Why are we drawn to faces on Point of Sale?

Words are responsible for only a small part of communication but the entire is story is not just about what we say. Facial expressions, tone of voice, and gestures are also very important when communicating the message. It is, therefore, crucial to understand that non-verbal cues are over verbal ones.

Our brain is hardwired to respond to faces in comparison to all forms of other communication. We communicate and understand the world around us first and foremost through facial cues. Research demonstrates that our brains are activated when we look at faces, a lot more than objects, animals, or bodies. A very specific part of the brain, called the ‘fusiform gryrus’ responds only to faces. Research has even found that people respond better to emojis than text alone; even the shape of a face reflected in the emoticon spurs the firing of the brain.

Faces draw attention, and this is crucial when designing point of sale and selling. Quite often businesses are mistaken in thinking that making the product or service the focal point will close the sale. In reality, regardless of how good the product is, it won’t sell itself. The best point of sale appeals to humans and this connection is best represented through the face.

So why do faces influence our decisions?

Emotions are central in influencing our decisions because we are hardwired to focus on ‘mood consistent’ information and we are programmed to feel what other faces tell us to feel.  We all have mirror neurons –  small transmitters in our brain that are responsible for adjusting our emotion to the emotional environment we find ourselves in. As an example, we feel happy when we see a smiling face, and this is an adaptive behavioural mechanism that has helped us to evolve as social creatures.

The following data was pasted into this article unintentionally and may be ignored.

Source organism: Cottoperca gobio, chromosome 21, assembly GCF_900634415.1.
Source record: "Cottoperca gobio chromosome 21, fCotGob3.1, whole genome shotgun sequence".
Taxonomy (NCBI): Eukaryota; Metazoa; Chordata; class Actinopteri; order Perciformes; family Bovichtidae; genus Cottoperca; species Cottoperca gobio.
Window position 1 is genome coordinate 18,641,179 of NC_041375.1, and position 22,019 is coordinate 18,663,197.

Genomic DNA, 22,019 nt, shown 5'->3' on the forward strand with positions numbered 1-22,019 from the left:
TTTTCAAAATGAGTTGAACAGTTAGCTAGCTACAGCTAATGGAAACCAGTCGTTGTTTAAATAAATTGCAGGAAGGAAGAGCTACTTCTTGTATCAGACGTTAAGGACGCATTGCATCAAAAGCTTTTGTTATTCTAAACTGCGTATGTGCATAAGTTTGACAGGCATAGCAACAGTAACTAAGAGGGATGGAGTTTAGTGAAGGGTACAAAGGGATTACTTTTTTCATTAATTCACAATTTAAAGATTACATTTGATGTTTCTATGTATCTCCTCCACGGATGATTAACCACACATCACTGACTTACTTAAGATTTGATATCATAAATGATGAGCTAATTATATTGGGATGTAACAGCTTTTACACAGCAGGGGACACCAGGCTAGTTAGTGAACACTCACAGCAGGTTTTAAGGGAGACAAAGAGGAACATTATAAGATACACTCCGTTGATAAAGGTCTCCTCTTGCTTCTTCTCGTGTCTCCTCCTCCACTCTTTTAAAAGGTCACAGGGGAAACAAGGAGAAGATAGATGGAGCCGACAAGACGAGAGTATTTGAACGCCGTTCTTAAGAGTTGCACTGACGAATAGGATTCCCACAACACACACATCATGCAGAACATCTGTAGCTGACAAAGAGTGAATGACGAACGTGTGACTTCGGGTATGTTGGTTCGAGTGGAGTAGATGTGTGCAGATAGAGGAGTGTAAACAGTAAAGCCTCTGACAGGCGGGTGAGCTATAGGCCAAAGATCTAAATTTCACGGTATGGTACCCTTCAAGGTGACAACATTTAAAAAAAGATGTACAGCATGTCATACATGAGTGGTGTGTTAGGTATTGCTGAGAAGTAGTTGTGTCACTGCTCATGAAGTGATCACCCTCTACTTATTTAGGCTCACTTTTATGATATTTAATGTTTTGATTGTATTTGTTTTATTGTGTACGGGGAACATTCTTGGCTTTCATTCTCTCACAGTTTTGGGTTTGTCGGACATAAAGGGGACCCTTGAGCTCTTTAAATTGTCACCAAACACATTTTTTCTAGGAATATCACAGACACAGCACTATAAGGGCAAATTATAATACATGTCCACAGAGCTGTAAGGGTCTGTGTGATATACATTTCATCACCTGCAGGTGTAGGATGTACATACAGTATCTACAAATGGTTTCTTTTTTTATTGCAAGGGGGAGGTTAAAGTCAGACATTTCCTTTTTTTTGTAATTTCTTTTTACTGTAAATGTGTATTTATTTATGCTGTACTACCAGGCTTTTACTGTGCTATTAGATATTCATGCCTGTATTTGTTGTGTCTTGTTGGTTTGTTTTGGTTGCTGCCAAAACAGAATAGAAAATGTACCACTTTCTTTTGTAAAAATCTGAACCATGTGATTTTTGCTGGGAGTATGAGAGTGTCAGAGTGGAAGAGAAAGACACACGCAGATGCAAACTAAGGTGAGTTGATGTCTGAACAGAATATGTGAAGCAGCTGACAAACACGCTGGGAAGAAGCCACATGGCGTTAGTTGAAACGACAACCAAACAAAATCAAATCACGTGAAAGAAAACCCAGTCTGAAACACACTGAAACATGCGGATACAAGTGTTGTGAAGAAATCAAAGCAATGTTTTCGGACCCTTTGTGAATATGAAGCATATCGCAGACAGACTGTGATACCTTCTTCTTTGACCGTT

Out of the four basic human emotions: happiness, sadness, fear/surprise and ager/disgust, appealing to the positive emotion of happiness increases connectivity and receptiveness with consumers. Whilst the use of negative emotions such as, sadness or fear induces a “shock” response which leads people to buy.

Various research has evidenced that people buy with emotion but tend to justify the purchase with logic. This implies that we should employ emotion in marketing to best convert customers and the best way to use emotion is to display it on the face of another person in point of sale material.

How can we help

The pandemic has had a significant impact on human behaviour, which has influenced how people shop. Whilst brands and retailers around the world are trying to figure out what this really means for them, we can help you get to those answers and implement the changes to drive business growth.

At Spark Emotions, we can help you get to the real feelings and emotions of your consumers. Our team of market research experts have done this for clients all over the world, helping them gain a deeper understanding of their consumers and shoppers than ever before. Our team of industry leaders will help translate the insights into practical actions that you can start to implement immediately to help improve sales.

If you’d like an introductory meeting with one of the team to find out how we can help, get in touch by filling in our contact form below

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Written by Binna Chopra, Research Manager at Spark Emotions
If you have any questions, feel free to reach out to Binna via email binna.chopra@sparkemotions.com or connect with her on LinkedIn

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